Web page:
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Caring for Older Patients at the Latest WCM-Q Grand Rounds

The latest developments and challenges involved in providing healthcare to older patients were discussed at the latest Weill Cornell Medicine-Qatar (WCM-Q) Grand Rounds.

Dr Mai Mahmoud, Assistant Professor of Medicine at WCM-Q, identified health issues and common challenges related to older adults and explained how healthcare providers can use evidence-based practices to create effective ‘care’ plans.

WCM-Q Grand Rounds Dr Mahmoud

Dr Mai Mahmoud

According to Dr Mahmoud, also a consultant in Internal Medicine and Geriatrics at Hamad Medical Corporation, the global population is aging. According to data from World Health Organisation, between 2015 and 2050, the proportion of the world’s population aged over 60 will rise from 12% to 22%. By 2020, there will be more older adults than children under 5 years old globally. In the US, it is predicted that adults over 65 will account for more than 50% of healthcare visits.

Dr Mahmoud said that societies and healthcare systems should prepare for rise in the aging population by creating age-friendly environments, both within health institutions and in the wider community. She added that she is glad to see healthy ageing as a priority in Qatar National Development Strategy 2018-2022.

With age, the organs of the body lose their physiological reserve of cells, which function somewhat like spare parts that allow each organ to maintain its function during an insult, like an illness. Also, there are more medical conditions that require medications, so we often have the additional issue of polypharmacy and the side-effects of medications to consider. All these challenges make older patients more vulnerable to severe diseases and complications, compared to younger population.’

Dr Mahmoud noted that these changes are not linear; some older patients remain highly active while some are partially or totally dependent on others.

Other Healthcare Issues of Older Patients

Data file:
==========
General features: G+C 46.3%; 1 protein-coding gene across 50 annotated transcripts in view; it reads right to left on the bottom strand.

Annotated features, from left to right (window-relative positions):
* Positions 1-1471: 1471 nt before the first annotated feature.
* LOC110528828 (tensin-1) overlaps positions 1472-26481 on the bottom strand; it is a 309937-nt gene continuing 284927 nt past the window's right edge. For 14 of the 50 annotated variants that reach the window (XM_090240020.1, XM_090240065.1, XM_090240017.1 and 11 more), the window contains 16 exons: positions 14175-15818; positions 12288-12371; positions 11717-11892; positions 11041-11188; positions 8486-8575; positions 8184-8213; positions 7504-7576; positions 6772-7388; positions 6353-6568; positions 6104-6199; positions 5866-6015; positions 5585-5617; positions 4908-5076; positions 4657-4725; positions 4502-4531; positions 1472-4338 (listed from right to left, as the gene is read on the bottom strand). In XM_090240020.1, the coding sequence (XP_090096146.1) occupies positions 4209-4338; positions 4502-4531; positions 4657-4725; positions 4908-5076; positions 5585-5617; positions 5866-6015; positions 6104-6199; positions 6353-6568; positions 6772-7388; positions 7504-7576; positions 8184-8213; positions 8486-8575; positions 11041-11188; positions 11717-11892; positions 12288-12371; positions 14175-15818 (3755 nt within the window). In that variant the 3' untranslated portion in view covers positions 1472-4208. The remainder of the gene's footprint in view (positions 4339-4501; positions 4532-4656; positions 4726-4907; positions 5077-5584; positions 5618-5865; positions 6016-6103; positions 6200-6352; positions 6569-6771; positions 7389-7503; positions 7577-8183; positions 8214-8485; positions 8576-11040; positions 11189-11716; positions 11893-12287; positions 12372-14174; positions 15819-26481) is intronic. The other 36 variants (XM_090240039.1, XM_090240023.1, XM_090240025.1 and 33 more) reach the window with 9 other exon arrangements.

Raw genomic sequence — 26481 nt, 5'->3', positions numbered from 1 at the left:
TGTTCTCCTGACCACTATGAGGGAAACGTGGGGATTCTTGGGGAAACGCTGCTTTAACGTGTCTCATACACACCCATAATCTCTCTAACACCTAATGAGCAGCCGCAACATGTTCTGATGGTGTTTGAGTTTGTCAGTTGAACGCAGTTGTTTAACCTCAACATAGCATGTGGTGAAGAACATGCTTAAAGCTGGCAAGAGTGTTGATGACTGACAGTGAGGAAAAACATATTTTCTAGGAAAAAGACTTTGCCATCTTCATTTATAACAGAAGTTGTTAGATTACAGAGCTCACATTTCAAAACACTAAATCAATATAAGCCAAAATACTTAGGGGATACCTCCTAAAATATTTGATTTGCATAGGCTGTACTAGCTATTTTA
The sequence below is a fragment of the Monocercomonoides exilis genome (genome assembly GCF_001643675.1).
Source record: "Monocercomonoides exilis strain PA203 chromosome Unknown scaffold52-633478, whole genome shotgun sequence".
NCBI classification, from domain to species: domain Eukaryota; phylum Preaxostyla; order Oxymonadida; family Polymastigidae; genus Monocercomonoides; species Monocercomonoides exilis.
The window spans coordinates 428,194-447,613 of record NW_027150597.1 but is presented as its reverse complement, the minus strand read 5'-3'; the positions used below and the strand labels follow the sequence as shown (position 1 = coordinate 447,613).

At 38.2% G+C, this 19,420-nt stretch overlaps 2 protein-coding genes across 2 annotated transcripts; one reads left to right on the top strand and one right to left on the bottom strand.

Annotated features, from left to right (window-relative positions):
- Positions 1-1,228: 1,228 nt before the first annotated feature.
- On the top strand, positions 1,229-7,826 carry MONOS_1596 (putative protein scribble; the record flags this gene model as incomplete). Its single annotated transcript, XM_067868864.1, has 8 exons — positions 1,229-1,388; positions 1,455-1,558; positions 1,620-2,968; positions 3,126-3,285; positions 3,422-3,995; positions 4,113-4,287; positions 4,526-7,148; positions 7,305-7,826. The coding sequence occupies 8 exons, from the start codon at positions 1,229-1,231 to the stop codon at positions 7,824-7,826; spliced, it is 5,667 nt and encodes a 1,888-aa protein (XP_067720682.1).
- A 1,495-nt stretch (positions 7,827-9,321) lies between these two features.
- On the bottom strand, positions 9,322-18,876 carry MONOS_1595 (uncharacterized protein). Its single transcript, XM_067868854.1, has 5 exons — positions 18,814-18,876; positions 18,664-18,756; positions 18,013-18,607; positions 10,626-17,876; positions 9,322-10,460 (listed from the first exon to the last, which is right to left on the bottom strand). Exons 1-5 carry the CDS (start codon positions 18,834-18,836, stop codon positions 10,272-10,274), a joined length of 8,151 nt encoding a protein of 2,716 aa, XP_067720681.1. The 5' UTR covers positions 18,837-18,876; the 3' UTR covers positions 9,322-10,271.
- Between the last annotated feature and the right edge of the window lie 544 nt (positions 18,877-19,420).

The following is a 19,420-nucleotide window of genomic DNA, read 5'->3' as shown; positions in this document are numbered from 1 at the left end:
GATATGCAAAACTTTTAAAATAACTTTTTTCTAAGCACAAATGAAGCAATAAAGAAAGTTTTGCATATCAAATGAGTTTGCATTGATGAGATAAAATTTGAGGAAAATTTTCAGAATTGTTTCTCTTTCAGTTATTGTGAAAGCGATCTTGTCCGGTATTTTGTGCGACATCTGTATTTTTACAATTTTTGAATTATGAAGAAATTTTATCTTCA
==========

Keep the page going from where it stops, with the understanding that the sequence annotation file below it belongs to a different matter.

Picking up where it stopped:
Dr Mahmoud also explained the risk posed by falling, the leading cause of non-fatal injuries in patients 65 years and older. Complications following falls, such as fractures and problems arising from surgeries, are also a common cause of death among older patients. Older patients most at risk are those suffering from dementia, poor vision, osteoarthritis, general frailty, sarcopenia (loss of muscle mass), cardiovascular disease, central nervous system diseases and complications from diabetes mellitus and certain prescription drugs. Dr Mahmoud emphasised the importance of assessing the risk of falls, and how healthcare professionals should work with patients to reduce the risk.

Other issues older patients often face include urinary incontinence, specific age-related recommendations for treatment of hypertension and diabetes, and health problems caused by hospitalisation, including delirium (acute disorientation and confusion), often caused by unfamiliar settings.

To mitigate these issues, healthcare practitioners must understand the health issues of older patients in a holistic manner, conduct frequent patient evaluations, manage medications with care, and assess the patient’s mental state as often as possible. Healthcare professionals should also be aware of the American Geriatrics Society’s Beers Criteria (named after Mark Beers MD) for drugs that should be avoided in older patients. Older adults should also receive vaccines and screening as recommended.

Despite the challenges presented by aging, Dr Mahmoud stressed the importance of refraining from pre-judging older patients, pointing out that many older people continue to be productive, socially engaged, physically active and artistically creative in their later years.

The activity was accredited locally by Qatar Council for Healthcare Practitioners-Accreditation Department (QCHP-AD) and by the Accreditation Council for Continuing Medical Education (ACCME). Visit qatar-weill.cornell.edu for updates and more information about the WCM-Q Grand Rounds.

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